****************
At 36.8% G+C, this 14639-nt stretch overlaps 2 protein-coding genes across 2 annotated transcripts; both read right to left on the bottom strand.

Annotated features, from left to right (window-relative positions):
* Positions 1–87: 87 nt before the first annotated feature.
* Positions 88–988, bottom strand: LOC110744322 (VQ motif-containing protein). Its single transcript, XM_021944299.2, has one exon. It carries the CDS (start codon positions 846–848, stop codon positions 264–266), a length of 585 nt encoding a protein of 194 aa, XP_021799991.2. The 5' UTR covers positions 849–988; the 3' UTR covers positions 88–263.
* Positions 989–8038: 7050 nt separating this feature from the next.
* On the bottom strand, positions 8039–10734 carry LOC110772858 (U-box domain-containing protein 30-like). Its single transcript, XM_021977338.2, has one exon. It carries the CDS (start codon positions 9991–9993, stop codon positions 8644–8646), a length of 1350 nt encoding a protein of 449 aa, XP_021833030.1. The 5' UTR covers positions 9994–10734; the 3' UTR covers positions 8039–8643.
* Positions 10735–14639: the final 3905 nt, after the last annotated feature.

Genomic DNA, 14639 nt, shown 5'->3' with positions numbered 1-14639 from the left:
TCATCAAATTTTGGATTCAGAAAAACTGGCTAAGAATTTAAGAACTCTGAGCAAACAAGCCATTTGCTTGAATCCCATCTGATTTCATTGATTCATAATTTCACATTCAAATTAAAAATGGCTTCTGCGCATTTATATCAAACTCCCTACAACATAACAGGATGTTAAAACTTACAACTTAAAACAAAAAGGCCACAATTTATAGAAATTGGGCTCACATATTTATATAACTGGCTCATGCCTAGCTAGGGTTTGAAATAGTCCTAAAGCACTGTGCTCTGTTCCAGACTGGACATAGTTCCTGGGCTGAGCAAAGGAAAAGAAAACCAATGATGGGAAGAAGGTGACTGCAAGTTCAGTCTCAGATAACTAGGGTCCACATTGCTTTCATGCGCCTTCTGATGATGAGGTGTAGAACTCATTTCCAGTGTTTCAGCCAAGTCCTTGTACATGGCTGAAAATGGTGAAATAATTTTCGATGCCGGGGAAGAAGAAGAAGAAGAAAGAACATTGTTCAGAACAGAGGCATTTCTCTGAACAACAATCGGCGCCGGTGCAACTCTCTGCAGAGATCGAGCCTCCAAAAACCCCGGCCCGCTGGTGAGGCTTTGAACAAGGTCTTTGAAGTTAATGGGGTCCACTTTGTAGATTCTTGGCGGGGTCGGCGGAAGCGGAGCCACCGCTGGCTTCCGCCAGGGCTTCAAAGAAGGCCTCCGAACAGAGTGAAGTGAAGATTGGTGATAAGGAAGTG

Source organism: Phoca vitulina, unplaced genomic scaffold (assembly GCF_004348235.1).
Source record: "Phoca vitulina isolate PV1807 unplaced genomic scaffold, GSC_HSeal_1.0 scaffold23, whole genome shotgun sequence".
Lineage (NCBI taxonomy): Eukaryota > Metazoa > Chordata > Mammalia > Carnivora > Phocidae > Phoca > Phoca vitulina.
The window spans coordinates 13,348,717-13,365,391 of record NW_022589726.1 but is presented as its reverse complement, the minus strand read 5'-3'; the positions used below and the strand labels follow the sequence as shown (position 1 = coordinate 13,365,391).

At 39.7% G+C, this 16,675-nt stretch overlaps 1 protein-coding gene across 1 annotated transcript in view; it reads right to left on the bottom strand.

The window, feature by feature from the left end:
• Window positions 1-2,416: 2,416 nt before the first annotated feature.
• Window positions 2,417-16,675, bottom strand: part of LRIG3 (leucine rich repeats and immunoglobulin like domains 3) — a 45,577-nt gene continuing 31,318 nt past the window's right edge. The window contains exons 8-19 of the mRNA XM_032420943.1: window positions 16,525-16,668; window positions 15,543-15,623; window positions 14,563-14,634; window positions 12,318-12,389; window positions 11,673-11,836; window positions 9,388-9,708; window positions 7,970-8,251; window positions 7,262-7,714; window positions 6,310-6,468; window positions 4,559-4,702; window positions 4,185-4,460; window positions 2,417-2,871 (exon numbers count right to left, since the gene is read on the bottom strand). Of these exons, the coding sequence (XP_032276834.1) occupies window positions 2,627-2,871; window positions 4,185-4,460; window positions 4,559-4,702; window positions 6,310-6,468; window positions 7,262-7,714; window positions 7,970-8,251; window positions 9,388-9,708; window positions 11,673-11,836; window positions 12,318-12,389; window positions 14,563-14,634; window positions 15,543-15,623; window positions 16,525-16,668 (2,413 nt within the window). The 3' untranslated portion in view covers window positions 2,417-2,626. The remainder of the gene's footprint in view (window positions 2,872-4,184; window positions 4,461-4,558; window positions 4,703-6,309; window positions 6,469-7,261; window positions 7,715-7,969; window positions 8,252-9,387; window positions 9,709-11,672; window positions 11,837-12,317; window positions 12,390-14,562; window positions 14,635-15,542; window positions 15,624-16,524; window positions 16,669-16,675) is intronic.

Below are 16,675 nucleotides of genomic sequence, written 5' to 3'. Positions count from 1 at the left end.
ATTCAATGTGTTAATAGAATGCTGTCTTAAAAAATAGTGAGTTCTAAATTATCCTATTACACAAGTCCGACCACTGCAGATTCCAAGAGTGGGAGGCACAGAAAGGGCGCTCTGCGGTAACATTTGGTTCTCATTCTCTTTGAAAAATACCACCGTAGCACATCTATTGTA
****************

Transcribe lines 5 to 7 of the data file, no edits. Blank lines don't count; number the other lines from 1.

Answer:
* Positions 989–8038: 7050 nt separating this feature from the next.
* On the bottom strand, positions 8039–10734 carry LOC110772858 (U-box domain-containing protein 30-like). Its single transcript, XM_021977338.2, has one exon. It carries the CDS (start codon positions 9991–9993, stop codon positions 8644–8646), a length of 1350 nt encoding a protein of 449 aa, XP_021833030.1. The 5' UTR covers positions 9994–10734; the 3' UTR covers positions 8039–8643.
* Positions 10735–14639: the final 3905 nt, after the last annotated feature.